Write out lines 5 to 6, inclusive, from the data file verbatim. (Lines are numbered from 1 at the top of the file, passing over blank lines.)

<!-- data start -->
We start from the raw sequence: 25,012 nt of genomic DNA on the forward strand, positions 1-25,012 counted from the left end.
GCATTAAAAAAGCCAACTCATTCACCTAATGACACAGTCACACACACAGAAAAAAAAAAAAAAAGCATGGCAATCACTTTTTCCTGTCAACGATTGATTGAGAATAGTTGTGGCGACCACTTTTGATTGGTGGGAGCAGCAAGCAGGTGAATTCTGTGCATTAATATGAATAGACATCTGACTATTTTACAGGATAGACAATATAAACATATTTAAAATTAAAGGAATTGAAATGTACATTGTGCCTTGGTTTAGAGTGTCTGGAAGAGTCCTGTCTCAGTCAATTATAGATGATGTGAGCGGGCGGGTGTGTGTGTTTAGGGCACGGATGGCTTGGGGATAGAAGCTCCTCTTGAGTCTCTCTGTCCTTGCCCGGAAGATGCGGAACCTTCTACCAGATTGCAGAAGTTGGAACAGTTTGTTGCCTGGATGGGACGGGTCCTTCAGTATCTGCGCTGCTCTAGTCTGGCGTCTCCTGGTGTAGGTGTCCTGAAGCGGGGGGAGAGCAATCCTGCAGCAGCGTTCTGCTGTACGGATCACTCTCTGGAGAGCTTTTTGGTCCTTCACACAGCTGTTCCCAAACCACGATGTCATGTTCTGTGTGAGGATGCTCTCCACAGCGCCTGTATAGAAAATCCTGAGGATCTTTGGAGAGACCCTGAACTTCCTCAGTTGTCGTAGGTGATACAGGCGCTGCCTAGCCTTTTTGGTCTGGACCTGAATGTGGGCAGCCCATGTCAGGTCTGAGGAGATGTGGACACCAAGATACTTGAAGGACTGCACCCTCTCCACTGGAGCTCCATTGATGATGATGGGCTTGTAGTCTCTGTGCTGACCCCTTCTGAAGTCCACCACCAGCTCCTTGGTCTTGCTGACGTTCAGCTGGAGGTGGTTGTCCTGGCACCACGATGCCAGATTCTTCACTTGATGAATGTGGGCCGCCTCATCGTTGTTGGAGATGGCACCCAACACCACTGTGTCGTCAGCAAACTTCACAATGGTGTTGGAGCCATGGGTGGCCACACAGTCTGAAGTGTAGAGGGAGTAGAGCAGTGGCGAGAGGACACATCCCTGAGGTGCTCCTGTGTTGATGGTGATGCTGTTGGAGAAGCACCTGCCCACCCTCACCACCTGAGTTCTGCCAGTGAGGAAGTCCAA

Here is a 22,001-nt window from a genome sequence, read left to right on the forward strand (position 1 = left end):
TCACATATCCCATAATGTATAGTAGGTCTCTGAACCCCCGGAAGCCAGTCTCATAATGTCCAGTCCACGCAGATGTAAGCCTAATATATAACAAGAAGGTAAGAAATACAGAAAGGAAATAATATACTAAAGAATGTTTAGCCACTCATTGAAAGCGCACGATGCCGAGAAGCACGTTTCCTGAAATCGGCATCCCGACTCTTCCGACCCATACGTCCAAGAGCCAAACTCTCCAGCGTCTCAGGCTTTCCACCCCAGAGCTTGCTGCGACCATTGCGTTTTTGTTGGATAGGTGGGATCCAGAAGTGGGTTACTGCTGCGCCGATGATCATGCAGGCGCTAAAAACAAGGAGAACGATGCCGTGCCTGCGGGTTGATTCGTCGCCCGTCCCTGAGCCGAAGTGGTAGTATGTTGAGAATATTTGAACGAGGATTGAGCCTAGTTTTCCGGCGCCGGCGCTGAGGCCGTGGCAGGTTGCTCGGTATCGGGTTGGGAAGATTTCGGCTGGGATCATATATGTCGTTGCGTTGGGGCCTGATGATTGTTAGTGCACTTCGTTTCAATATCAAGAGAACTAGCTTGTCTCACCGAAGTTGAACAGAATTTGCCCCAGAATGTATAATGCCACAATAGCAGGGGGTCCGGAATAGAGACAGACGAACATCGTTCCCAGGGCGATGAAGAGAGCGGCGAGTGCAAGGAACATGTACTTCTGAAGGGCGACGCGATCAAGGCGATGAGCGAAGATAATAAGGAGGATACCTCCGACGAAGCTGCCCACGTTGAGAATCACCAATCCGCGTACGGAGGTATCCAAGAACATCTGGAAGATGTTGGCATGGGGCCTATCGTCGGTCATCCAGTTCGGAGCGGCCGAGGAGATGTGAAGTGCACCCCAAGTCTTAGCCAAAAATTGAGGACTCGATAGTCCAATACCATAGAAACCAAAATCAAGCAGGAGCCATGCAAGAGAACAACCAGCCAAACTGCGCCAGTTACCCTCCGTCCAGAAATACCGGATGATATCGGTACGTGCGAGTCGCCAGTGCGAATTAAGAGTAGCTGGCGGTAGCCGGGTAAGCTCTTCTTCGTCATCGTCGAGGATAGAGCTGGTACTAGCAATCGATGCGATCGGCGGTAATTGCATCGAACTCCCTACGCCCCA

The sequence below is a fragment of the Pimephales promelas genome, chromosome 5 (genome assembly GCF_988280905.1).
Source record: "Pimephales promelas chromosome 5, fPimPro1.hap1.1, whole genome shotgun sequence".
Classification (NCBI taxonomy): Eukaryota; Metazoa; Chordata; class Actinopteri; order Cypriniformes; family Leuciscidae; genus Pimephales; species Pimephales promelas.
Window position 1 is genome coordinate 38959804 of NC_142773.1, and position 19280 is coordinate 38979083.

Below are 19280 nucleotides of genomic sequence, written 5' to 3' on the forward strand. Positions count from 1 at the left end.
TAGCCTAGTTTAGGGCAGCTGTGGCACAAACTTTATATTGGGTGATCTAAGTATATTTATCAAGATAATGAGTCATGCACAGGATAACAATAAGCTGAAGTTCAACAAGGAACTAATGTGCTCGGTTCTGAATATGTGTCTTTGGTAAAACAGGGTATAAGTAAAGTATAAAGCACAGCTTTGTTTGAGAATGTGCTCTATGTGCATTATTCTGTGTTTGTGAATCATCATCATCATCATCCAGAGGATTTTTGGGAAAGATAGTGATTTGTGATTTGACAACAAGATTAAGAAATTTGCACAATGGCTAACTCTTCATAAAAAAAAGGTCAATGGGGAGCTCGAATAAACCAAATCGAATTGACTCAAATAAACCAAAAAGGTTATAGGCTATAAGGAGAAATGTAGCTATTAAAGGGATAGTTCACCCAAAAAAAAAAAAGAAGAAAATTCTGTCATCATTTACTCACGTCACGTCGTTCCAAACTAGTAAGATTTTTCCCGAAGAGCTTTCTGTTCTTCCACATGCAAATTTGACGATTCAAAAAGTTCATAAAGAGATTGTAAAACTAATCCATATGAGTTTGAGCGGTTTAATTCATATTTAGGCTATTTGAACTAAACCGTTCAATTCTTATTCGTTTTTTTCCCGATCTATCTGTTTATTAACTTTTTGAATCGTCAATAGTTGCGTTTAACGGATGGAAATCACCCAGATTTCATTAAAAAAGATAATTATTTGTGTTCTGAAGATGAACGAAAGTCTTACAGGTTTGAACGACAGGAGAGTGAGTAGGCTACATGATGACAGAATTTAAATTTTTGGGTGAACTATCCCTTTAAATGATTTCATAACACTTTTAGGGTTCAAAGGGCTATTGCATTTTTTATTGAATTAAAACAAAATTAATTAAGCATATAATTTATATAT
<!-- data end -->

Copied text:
The sequence below is a fragment of the Pimephales promelas genome, chromosome 5 (genome assembly GCF_988280905.1).
Source record: "Pimephales promelas chromosome 5, fPimPro1.hap1.1, whole genome shotgun sequence".